Reproducibility of expression ratios measured by the duplicate probes of the final array (design III). All duplicate probes are shown regardless of their mean intensity values. The regression line between ratios has a slope of 0.9418, an intercept (x ...

Comparison of outputs of design III oligomer microarrays and our previous cDNA microarrays.

Previous studies based on cDNA microarrays have provided invaluable insights into the transcriptional programs of C. acetobutylicum, and we have been able to relate several cellular programs to macroscopically observable morphological and physiological characteristics of the cells (36-39). We thus desired to examine the difference between the expression ratios for the probes in design III and those obtained using the cDNA microarrays. To do so, aliquots of labeled pools A and B were hybridized onto two pairs of our cDNA arrays (1) by using a dye swap configuration, and the results corresponding to probes with signal intensities above the previously determined threshold of expression are presented in Fig. Fig.6.6. The correlation between the average log10 expression ratio for a target measured using design III probes and that measured using the cDNA platform probes is characterized by an R2 value of 0.8089, a slope of 0.9715, and an intercept (x = 0) of 0.0380 (data not shown). The correlation is thus deemed to be good, if not excellent.

FIG. 6.
Consistency between our previous cDNA platform and the probes from our final array (design III). The three outer rings represent the chromosomal genes, whereas the three inner rings represent the pSOL1 genes. For each set of rings, the central ring shows ...

DISCUSSION

Genome coverage.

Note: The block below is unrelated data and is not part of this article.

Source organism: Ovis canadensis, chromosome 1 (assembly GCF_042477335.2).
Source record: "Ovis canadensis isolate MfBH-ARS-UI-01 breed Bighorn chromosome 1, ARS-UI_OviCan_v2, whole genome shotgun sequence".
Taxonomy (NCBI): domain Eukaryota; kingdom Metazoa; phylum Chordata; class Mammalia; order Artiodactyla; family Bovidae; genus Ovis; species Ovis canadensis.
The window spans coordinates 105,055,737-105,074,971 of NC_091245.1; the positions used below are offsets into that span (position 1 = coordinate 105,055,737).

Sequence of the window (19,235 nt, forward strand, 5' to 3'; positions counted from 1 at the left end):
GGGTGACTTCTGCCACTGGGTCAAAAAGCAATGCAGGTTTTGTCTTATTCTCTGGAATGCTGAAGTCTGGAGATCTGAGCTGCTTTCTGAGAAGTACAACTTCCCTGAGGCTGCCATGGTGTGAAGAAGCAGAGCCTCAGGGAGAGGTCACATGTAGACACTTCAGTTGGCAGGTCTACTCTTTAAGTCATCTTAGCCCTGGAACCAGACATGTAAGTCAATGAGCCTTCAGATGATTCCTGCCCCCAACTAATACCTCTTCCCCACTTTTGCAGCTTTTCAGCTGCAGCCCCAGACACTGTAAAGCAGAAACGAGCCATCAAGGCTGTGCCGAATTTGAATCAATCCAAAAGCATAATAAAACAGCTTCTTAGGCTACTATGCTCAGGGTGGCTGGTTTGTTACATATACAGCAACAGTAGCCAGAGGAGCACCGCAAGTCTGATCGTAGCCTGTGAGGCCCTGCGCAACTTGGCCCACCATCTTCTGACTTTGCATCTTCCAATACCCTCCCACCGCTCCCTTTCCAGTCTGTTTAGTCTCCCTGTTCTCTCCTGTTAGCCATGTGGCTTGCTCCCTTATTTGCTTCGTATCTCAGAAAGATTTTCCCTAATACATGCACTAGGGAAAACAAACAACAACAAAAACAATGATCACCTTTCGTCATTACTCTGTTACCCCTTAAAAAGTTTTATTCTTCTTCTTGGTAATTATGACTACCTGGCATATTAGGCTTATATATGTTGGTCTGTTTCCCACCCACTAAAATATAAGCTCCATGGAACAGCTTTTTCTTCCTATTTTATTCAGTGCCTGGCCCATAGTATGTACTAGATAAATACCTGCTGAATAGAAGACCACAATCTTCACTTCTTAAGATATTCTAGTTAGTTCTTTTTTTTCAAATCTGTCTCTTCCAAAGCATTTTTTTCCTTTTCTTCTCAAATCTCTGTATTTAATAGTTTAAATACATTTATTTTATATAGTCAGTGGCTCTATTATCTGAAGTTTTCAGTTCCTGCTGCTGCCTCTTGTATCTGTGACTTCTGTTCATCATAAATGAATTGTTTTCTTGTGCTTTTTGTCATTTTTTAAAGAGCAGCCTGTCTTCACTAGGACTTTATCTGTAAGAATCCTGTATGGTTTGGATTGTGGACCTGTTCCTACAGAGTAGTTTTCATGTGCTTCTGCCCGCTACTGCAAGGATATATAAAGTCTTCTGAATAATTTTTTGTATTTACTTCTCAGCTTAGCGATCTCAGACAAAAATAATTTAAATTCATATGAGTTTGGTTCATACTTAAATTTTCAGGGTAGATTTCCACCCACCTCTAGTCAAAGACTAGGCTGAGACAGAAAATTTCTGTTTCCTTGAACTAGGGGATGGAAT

We have presented a general framework for the creation and validation of oligomer microarrays for any organism with a sequenced genome. The design III C. acetobutylicum microarray contains probes for 3,916 out of the 4,024 originally annotated sequences of the organism (19). The remaining 108 sequences (rRNAs and tRNAs) were discarded as they account for the vast majority of the RNA complement of a bacterial cell (17) and would yield saturated signals. We were able to provide at least one probe for each target by choosing a maximum similarity to any other sequence in the genome of 75 to 85%. There are 11 genes with only one (4 genes) or two (7 genes) probes. Eight (CAC1152, CAC1446, CAC1844, CAC1873, CAC2248, CAC2790 CAC3633, and CAP0007) of these 11 genes have been annotated as genes for hypothetical proteins, two (CAC1409 and CAC1659) have been annotated as genes for predicted membrane proteins, and the remaining gene (CAC3739) has been annotated as ribosomal protein L34. The lengths of these genes range between the 81 bp of CAP007 and the 234 bp of CAC1152. This small departure from the recommended similarity level of 75% (11) has little to no effect on the probes included in designs I and II. These probes have been short listed based on the differences in melting temperatures of the heterodimers corresponding to each one of the four most likely cross hybridization matches. A large amount of similarity will result in a high melting temperature of the heterodimer, making its selection unlikely. Moreover, Fig. Fig.77 shows that 95% of the probes included in designs I and II have a level of similarity to our calculated four most likely nonspecific matches of 68% or lower, and 99% of them have a level of similarity of 71% or lower. On top of that, the final probe selection is made based on experimental data, not any computational prediction.